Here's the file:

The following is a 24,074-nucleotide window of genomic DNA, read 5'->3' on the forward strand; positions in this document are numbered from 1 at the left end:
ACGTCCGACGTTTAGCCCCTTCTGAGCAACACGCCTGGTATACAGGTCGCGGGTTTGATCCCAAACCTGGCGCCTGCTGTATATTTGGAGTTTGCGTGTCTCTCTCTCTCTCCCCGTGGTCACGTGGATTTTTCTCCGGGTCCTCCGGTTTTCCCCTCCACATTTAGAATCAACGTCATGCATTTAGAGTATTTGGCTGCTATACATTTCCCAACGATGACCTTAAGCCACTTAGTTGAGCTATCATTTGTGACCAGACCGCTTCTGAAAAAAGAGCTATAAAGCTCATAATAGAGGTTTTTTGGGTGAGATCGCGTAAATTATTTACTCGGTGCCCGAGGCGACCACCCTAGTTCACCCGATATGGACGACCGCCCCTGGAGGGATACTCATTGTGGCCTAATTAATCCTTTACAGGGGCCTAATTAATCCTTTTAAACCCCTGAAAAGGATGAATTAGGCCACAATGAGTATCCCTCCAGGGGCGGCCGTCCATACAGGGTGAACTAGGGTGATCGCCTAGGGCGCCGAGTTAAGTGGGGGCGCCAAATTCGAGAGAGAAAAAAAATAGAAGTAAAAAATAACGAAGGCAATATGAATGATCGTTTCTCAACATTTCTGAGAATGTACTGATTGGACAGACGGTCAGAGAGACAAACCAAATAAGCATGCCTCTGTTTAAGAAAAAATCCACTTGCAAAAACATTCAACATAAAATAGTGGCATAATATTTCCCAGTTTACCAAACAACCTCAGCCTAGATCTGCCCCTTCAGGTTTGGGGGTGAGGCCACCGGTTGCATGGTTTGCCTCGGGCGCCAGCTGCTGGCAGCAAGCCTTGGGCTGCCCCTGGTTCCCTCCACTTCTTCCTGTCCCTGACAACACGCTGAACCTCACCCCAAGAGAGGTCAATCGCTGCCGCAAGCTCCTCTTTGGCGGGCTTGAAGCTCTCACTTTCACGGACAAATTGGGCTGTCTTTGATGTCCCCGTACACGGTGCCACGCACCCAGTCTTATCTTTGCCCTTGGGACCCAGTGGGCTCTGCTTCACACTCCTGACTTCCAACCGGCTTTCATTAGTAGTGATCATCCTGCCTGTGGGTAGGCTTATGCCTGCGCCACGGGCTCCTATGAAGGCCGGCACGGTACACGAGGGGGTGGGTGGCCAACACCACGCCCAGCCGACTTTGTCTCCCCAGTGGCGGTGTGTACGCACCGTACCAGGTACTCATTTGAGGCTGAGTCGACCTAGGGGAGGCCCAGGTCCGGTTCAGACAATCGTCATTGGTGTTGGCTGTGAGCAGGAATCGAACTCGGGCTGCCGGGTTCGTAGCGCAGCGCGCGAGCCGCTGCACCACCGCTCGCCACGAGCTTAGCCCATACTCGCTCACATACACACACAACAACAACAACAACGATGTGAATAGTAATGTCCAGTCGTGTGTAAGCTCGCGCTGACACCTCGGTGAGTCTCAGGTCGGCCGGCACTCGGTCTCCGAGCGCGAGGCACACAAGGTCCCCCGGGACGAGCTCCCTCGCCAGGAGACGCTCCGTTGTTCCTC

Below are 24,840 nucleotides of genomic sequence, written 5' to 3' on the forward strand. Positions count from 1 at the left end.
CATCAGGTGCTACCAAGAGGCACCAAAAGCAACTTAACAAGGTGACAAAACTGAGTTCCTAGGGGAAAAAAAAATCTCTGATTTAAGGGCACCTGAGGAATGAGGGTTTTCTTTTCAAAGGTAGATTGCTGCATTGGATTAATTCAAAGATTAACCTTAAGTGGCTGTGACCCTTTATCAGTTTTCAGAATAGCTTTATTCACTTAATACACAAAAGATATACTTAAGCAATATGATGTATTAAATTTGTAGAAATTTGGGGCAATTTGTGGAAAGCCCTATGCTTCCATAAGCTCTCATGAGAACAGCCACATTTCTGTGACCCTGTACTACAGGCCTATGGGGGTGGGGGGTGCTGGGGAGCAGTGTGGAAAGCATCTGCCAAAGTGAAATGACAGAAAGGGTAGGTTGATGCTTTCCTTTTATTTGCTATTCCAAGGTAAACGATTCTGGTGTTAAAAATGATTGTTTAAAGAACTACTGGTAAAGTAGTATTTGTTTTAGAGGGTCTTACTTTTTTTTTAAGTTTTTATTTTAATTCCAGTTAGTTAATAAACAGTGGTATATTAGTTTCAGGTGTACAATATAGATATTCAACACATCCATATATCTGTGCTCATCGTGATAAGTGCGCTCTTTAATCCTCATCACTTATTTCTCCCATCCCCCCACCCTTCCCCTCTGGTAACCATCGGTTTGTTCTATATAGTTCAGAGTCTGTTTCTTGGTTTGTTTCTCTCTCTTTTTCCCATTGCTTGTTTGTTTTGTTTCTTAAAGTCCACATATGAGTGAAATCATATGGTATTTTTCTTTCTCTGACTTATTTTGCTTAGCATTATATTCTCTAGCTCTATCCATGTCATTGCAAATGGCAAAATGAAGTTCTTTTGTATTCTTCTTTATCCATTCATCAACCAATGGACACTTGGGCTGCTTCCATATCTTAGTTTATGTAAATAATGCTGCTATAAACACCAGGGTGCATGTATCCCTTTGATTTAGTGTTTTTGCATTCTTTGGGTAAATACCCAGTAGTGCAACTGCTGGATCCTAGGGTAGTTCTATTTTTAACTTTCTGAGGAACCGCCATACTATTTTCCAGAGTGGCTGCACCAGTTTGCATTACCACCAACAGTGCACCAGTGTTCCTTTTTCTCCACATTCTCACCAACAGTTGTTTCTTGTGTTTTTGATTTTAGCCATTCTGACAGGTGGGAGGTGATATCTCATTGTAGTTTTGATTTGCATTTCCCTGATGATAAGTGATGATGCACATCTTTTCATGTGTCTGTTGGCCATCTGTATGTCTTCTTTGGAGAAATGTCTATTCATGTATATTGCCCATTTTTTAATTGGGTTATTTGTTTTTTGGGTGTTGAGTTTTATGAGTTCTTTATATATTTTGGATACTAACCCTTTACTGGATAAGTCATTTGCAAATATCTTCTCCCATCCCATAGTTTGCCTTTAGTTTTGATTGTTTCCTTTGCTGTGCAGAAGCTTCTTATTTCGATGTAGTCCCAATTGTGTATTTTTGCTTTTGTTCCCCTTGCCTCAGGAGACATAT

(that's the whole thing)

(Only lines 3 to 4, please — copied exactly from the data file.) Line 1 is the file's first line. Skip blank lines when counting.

Below are 24,840 nucleotides of genomic sequence, written 5' to 3' on the forward strand. Positions count from 1 at the left end.
CATCAGGTGCTACCAAGAGGCACCAAAAGCAACTTAACAAGGTGACAAAACTGAGTTCCTAGGGGAAAAAAAAATCTCTGATTTAAGGGCACCTGAGGAATGAGGGTTTTCTTTTCAAAGGTAGATTGCTGCATTGGATTAATTCAAAGATTAACCTTAAGTGGCTGTGACCCTTTATCAGTTTTCAGAATAGCTTTATTCACTTAATACACAAAAGATATACTTAAGCAATATGATGTATTAAATTTGTAGAAATTTGGGGCAATTTGTGGAAAGCCCTATGCTTCCATAAGCTCTCATGAGAACAGCCACATTTCTGTGACCCTGTACTACAGGCCTATGGGGGTGGGGGGTGCTGGGGAGCAGTGTGGAAAGCATCTGCCAAAGTGAAATGACAGAAAGGGTAGGTTGATGCTTTCCTTTTATTTGCTATTCCAAGGTAAACGATTCTGGTGTTAAAAATGATTGTTTAAAGAACTACTGGTAAAGTAGTATTTGTTTTAGAGGGTCTTACTTTTTTTTTAAGTTTTTATTTTAATTCCAGTTAGTTAATAAACAGTGGTATATTAGTTTCAGGTGTACAATATAGATATTCAACACATCCATATATCTGTGCTCATCGTGATAAGTGCGCTCTTTAATCCTCATCACTTATTTCTCCCATCCCCCCACCCTTCCCCTCTGGTAACCATCGGTTTGTTCTATATAGTTCAGAGTCTGTTTCTTGGTTTGTTTCTCTCTCTTTTTCCCATTGCTTGTTTGTTTTGTTTCTTAAAGTCCACATATGAGTGAAATCATATGGTATTTTTCTTTCTCTGACTTATTTTGCTTAGCATTATATTCTCTAGCTCTATCCATGTCATTGCAAATGGCAAAATGAAGTTCTTTTGTATTCTTCTTTATCCATTCATCAACCAATGGACACTTGGGCTGCTTCCATATCTTAGTTTATGTAAATAATGCTGCTATAAACACCAGGGTGCATGTATCCCTTTGATTTAGTGTTTTTGCATTCTTTGGGTAAATACCCAGTAGTGCAACTGCTGGATCCTAGGGTAGTTCTATTTTTAACTTTCTGAGGAACCGCCATACTATTTTCCAGAGTGGCTGCACCAGTTTGCATTACCACCAACAGTGCACCAGTGTTCCTTTTTCTCCACATTCTCACCAACAGTTGTTTCTTGTGTTTTTGATTTTAGCCATTCTGACAGGTGGGAGGTGATATCTCATTGTAGTTTTGATTTGCATTTCCCTGATGATAAGTGATGATGCACATCTTTTCATGTGTCTGTTGGCCATCTGTATGTCTTCTTTGGAGAAATGTCTATTCATGTATATTGCCCATTTTTTAATTGGGTTATTTGTTTTTTGGGTGTTGAGTTTTATGAGTTCTTTATATATTTTGGATACTAACCCTTTACTGGATAAGTCATTTGCAAATATCTTCTCCCATCCCATAGTTTGCCTTTAGTTTTGATTGTTTCCTTTGCTGTGCAGAAGCTTCTTATTTCGATGTAGTCCCAATTGTGTATTTTTGCTTTTGTTCCCCTTGCCTCAGGAGACATAT